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Red genitals: New roads to recovery


DII small banner By Warren R. Heymann, MD
July 23, 2018

  red_genital.jpg
Red scrotum syndrome. Sharp border between the erythematous skin and the normal scrotum skin in a 65-year-old male patient.
Credit: JAAD

I searched PubMed for Quality of Life (QoL) studies on the Red Scrotum Syndrome (RSS) and Red Vulva Syndrome (RVS); I found no such manuscripts. On a practical level, none are needed — every person I have encountered with either condition has been in misery due to any combination of pruritus, burning, or pain.

Far more literature has been published about RSS than the RVS. Although RSS has been classified as an “orphan” disease, with a prevalence of less than 1 per 2000 (1), I believe that it is much more common than the literature suggests.
 
The RSS is observed mostly in elderly men over the age of 60. (I despise that definition of elderly!) The disorder may follow the prolonged application of topical steroids to the scrotum. Sharply defined erythema involving the anterior scrotum, which may extend posteriorly, or on to the base of the penis, is the clinical hallmark of the process. Scaling, lichenification, oozing, or infiltrations are not observed. Histologic features are nonspecific. (2)

The differential diagnosis includes atopic dermatitis (often lichenified if chronic), allergic or irritant contact dermatitis (oozing if acute), psoriasis (elevated plaque), ichthyosis (scaly), tinea (peripherally scaly with positive KOH), syphilis (poorly demarcated with plasma cells on biopsy), Langerhans cell histiocytosis (often crusted clinically, proven histologically), (3) extramammary disease (plaque, possibly ulcerated, definitive histology), or a fixed drug eruption (round, often resolving with hyperpigmentation). Diagnosing RSS or RVS is based on excluding these other disorders by history, biopsy, cultures, or patch testing.
 
The pathophysiology of RSS and RVS is unknown, but there are there are three prevailing theories: 1) it is erythromelalgia-like; 2) neurogenic inflammation may be responsible; and 3) it is a rosacea-like disorder compounded by vasodilation. (4) Although the theory that prolonged use of topical steroids is causative has been popularized, they are not the sole etiologic factor; occasionally RSS patients do not present with skin atrophy or telangiectasias. Additionally, there are patients with RSS who have the disease prior to the use of topical steroids. (5)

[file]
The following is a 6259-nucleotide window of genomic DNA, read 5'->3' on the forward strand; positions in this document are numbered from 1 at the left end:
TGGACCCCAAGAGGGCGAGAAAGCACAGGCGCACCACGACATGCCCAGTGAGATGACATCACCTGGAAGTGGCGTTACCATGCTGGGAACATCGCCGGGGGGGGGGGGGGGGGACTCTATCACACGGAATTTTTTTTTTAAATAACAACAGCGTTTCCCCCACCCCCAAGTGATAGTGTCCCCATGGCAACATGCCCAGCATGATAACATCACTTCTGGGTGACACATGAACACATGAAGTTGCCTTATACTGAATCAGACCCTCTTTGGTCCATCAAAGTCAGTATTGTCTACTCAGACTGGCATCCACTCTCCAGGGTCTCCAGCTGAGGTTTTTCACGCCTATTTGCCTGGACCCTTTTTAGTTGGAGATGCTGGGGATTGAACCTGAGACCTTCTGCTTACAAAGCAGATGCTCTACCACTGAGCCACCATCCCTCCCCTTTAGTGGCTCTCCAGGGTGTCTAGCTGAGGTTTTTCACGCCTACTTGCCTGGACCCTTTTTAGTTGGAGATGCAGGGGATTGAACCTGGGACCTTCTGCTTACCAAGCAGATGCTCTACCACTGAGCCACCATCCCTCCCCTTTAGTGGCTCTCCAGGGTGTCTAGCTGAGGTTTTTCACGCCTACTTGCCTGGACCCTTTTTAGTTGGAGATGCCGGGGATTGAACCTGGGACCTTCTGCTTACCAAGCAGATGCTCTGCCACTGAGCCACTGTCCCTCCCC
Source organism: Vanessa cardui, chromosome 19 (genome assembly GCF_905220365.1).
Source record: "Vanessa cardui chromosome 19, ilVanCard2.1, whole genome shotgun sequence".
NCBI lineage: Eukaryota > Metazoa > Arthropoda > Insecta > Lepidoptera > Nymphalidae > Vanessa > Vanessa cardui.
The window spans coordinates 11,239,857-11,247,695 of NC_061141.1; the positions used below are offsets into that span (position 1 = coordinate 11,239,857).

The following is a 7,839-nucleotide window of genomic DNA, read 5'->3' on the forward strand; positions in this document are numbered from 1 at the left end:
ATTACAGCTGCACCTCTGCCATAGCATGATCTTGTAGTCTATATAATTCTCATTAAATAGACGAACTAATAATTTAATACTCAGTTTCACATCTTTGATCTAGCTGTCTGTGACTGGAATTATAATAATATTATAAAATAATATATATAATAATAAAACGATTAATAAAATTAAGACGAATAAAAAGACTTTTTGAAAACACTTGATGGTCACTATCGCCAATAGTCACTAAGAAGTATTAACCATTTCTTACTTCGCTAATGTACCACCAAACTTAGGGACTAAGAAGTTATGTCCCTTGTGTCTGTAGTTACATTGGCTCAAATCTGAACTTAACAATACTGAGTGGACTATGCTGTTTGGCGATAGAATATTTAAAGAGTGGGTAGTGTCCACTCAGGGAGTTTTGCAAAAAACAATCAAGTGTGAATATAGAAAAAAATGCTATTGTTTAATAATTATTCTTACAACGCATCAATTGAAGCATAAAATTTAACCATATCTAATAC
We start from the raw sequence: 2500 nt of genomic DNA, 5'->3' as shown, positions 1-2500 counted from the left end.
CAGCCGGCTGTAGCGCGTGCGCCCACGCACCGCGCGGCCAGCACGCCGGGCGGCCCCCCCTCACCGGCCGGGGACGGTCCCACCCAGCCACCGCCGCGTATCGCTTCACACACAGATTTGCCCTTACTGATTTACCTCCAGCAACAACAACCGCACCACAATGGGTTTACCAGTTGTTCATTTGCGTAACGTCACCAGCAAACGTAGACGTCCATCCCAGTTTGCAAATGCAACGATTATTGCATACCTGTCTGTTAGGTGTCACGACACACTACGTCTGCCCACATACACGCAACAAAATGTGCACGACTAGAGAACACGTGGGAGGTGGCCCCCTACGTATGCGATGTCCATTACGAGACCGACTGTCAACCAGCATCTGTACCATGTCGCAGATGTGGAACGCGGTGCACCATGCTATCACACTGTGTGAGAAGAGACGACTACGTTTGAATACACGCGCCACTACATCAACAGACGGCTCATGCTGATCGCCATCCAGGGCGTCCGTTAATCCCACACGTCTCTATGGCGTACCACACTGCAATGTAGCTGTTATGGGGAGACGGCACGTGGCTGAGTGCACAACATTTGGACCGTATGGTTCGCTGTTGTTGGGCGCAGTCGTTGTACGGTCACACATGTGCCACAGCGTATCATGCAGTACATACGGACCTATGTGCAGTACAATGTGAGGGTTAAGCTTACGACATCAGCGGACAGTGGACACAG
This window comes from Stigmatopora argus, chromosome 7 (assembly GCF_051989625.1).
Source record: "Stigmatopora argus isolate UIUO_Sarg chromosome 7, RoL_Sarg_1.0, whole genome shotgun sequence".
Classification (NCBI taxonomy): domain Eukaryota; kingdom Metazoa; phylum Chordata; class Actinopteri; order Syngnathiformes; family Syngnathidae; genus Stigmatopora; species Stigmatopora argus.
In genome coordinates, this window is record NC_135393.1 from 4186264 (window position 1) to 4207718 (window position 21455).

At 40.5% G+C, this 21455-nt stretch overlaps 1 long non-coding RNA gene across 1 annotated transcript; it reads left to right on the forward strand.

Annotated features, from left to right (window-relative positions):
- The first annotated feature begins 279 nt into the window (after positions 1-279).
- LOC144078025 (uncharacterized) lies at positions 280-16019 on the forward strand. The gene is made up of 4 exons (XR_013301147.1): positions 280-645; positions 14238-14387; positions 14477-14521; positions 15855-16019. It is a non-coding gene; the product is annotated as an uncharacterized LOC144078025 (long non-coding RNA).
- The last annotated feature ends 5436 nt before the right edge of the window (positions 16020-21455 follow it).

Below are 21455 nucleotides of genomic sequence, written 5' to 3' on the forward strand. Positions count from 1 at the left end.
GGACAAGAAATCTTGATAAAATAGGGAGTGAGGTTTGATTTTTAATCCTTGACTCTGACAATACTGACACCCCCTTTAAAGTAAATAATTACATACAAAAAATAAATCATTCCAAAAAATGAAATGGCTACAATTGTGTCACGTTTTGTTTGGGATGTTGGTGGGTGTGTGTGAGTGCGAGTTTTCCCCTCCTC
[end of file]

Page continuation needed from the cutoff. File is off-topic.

Be realistic. Patients with RSS/RVS will be treated with topical steroids — prescribed by another colleague, you, or me. Unfortunately, they are ineffective and potentially etiologic. The key is recognizing the disorder, discontinuing the topical steroids, and trying other approaches. Using the pathophysiologic theories as a therapeutic framework, gabapentin, pregabalin, or amitriptyline may be effective for reducing the neurogenic influence that overlaps with erythromelalgia and scrotodynia/vulvodynia. Calcineurin inhibitors may be partially effective. (3,5) From a rosacea-like perspective, there have been several reports of doxycycline being worthwhile, notably for its anti-inflammatory, anti-angiogenic, anti-collagenase, and anti-matrix metalloproteinase effects. (2)

Carvedilol, a nonselective beta-blocker with anti-oxidant and anti-inflammatory activity has now been reported to be effective for both RSS and RVS (2 cases for each). The drug was only administered for a month (6.25 mg daily in the RSS patients and three times a week for those with RVS) — improvement was noted within weeks, followed by complete remission (the patients were followed for 6 months). In these reports, a baseline cardiogram was obtained, and both heart rate and blood pressure were monitored. There were no adverse effects. (4,6)

To date, there are no reports of using topical timolol or alpha-agonists (oxymetazoline, brimonidine) for patients with either RSS or RVS. If the rosacea-like vasodilation paradigm is apt, these topical agents should be effective.

Patients with these syndromes may be associated with psychiatric comorbidities such as depression, anxiety, and obsessive-compulsive disorder. (5) They see red — both literally and figuratively. Being aware of new potential therapeutic measures offers the possibility of genuinely improving their QoL.

Point to remember: Novel therapies that counter vasodilation, such as beta-blockers, may be useful therapeutic agents for patients with either the RSS or RVS.

1. Wollina U. Three orphans one should know: Red scalp, red ear, and red scrotum syndrome. J Eur Acad Dermatol Venereol 2016; 30: e169-70.
2. Byun JW, et al. Red scrotum syndrome: Successful treatment with oral doxycycline. Int J Dermatol 2012; 51: 356-63.
3. Wollina U. Red scrotum syndrome. J Dermatol Case Rep 2011; 5: 38-41.
4. Merhi R, et al. Carvedilol for the treatment of red scrotum syndrome. JAAD Case Rep 2017; 3: 464-6.
5. Miller J, Leicht S. Pregabalin in the treatment of red scrotum syndrome. Dermatol Ther 2016; 29; 244-8.
6. Hajj C, Ayoub N. Carvedilol for treatment of red vulva syndrome. JAMA Dermatol 2018

All content found on Dermatology World Insights and Inquiries, including: text, images, video, audio, or other formats, were created for informational purposes only. The content represents the opinions of the authors and should not be interpreted as the official AAD position on any topic addressed. It is not intended to be a substitute for professional medical advice, diagnosis, or treatment.

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